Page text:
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Monary 0.2.3

Monary performs high-performance column queries from MongoDB.

Introduction
============

MongoDB is a document-oriented database, organized for quick access to records
(or rows) of data. When doing analytics on a large data set, it is often
desirable to have it in a column-oriented format. Columns of data may be
thought of as mathematical vectors, and a wealth of techniques exist for
gathering statistics about data that is stored in vector form.

For *small to medium* sized collections, it is possible to materialize several
columns of data in the memory of a modern PC. For example, an array of 100
million double-precision numbers consumes 800 million bytes, or about 0.75 GB.
For larger problems, it's still possible to materialize a substantial portion
of the data, or to work with data in multiple segments. (Very large problems
require more powerful weapons, such as map/reduce.)

Extracting column data from MongoDB using Python is fairly straightforward. In
PyMongo, ``collection.find()`` generates a sequence of dictionary objects.
When dealing with millions of records, the trick is not to keep these
dictionaries in memory, as they tend to be large. Fortunately, it's easy to
move the data in to arrays as it is loaded.

First, let's create 3.5 million rows of test data:

.. code-block:: python
#!/usr/bin/env python
import random
import pymongo

NUM_BATCHES = 3500
BATCH_SIZE = 1000
# 3500 batches * 1000 per batch = 3.5 million records

c = pymongo.Connection("localhost")
collection = c.mydb.collection

for i in xrange(NUM_BATCHES):
stuff = [ ]
for j in xrange(BATCH_SIZE):
record = dict(x1=random.uniform(0, 1),
x2=random.uniform(0, 2),
x3=random.uniform(0, 3),
x4=random.uniform(0, 4),
x5=random.uniform(0, 5)
)
stuff.append(record)
collection.insert(stuff)

Here's an example that uses numpy arrays:

.. code-block:: python
#!/usr/bin/env python
import numpy
import pymongo

c = pymongo.Connection("localhost")
collection = c.mydb.collection
num = collection.count()
arrays = [ numpy.zeros(num) for i in range(5) ]

for i, record in enumerate(collection.find()):
for x in range(5):
arrays[x][i] = record["x%i" % x+1]

for array in arrays: # prove that we did something...
print numpy.mean(array)

With 3.5 million records, this query takes 85 seconds on an EC2 Large instance
running Ubuntu 10.10 64-bit, and takes 88 seconds on my MacBook Pro (2.66 GHz
Intel Core 2 Duo with 8 GB RAM).

These timings might seem impressive, given that they're loading 200,000+ values
per second. However, closer examination reveals that much of that time is
spent by pymongo as it reads each query result and transforms the BSON result
to a Python dictionary. (If you watch the CPU usage, you'll see Python is
using 90% or more of the CPU.)

Monary
======

It is possible to get (much) more speed from the query if we bypass the PyMongo
driver. To demonstrate this, I've developed *monary*, a simple C library and
accompanying Python wrapper which make use of MongoDB C driver. The code is
designed to accept a list of desired fields, and to load exactly those fields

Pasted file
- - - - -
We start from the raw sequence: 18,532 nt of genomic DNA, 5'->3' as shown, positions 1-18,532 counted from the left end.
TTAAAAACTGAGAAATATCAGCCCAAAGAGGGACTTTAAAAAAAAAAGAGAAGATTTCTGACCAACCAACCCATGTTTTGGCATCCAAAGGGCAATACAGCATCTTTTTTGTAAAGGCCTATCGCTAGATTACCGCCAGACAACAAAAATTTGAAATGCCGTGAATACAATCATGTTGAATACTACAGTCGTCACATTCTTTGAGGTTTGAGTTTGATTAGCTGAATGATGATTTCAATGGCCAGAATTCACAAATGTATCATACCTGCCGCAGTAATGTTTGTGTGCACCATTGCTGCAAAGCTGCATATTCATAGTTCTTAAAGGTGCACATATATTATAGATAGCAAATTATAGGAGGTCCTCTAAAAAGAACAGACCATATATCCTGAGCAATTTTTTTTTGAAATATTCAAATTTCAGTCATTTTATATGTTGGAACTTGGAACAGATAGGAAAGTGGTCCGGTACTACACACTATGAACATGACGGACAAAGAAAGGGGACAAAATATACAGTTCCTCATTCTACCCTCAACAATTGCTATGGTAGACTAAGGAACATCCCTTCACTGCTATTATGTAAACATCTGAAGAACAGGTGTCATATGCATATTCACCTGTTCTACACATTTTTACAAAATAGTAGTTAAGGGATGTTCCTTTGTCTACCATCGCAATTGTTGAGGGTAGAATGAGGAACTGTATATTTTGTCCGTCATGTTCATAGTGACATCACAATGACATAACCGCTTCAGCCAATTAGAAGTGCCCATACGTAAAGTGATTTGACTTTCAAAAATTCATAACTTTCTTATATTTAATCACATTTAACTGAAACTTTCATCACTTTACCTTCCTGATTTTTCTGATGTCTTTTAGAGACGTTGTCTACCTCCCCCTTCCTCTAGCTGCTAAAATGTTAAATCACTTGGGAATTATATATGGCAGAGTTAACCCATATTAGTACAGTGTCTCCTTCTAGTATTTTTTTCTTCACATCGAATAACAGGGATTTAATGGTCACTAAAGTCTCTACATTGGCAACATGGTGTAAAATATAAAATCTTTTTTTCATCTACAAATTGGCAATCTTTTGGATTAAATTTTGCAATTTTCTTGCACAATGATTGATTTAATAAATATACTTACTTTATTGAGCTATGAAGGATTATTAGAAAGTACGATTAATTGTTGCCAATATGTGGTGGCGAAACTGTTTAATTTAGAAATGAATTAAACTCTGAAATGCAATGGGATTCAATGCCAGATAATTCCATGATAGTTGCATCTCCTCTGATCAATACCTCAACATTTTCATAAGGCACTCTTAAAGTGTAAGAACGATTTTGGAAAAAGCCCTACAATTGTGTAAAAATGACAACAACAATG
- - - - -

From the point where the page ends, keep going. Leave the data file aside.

from the BSON results into some provided array storage.

Here's an example of the same query using monary:

.. code-block:: python
#!/usr/bin/env python

from monary import Monary
import numpy

with Monary("127.0.0.1") as monary:
arrays = monary.query(
"mydb", # database name
"collection", # collection name
{}, # query spec
["x1", "x2", "x3", "x4", "x5"], # field names (in Mongo record)
["float64"] * 5 # Monary field types (see below)
)

for array in arrays: # prove that we did something...
print numpy.mean(array)

Monary is able to perform the same query in 4 seconds flat, for a rate of about
4 million values per second (20 times faster!) Here's a quick summary of how
this Monary query stacks up against PyMongo:

* PyMongo Insert -- EC2: 102 s -- Mac: 76 s
* PyMongo Query -- EC2: 85 s -- Mac: 88 s
* Monary Query -- EC2: 5.4 s -- Mac: 3.8 s

Of course, this test has created some fairly ideal circumstances: It's
querying for every record in the collection, the records contain only the
queried data (plus ObjectIDs), and the database is running locally. The
performance may degrade if we used a remote server, if the records were larger,
or if queried for a only subset of the records (requiring either that more
records be scanned, or that an index be used).

Monary now knows about the following types:

* id (Mongo's 12-byte ObjectId)
* int8
* int16
* int32
* int64
* float32
* float64
* bool
* date (stored as int64, milliseconds since epoch)

Monary's source code is available on bitbucket. It includes a copy of the
Mongo C driver, and requires compilation and installation, which can be done
via the included "setup.py" file. (The installation script works, but is in a
somewhat rough state. Any help from a distutils guru would be greatly
appreciated!) To run Monary from Python, you will need to have the pymongo and
numpy packages installed.

Monary has been slowly gaining functionality (including the recent additions of
more numeric types and the date type). Here are some planned future
improvements:

* Support for string / binary types

(I hope to develop Monary to support some reasonable mapping of most BSON
types onto array storage.)

* Support for fetching nested fields (e.g. "x.y")

* Remove dependencies on PyMongo and NumPy (possibly)

(Currently these must be installed in order to use Monary.)  
File Type Py Version Uploaded on Size
Monary-0.2.3.tar.gz (md5) Source 2014-07-08 48KB
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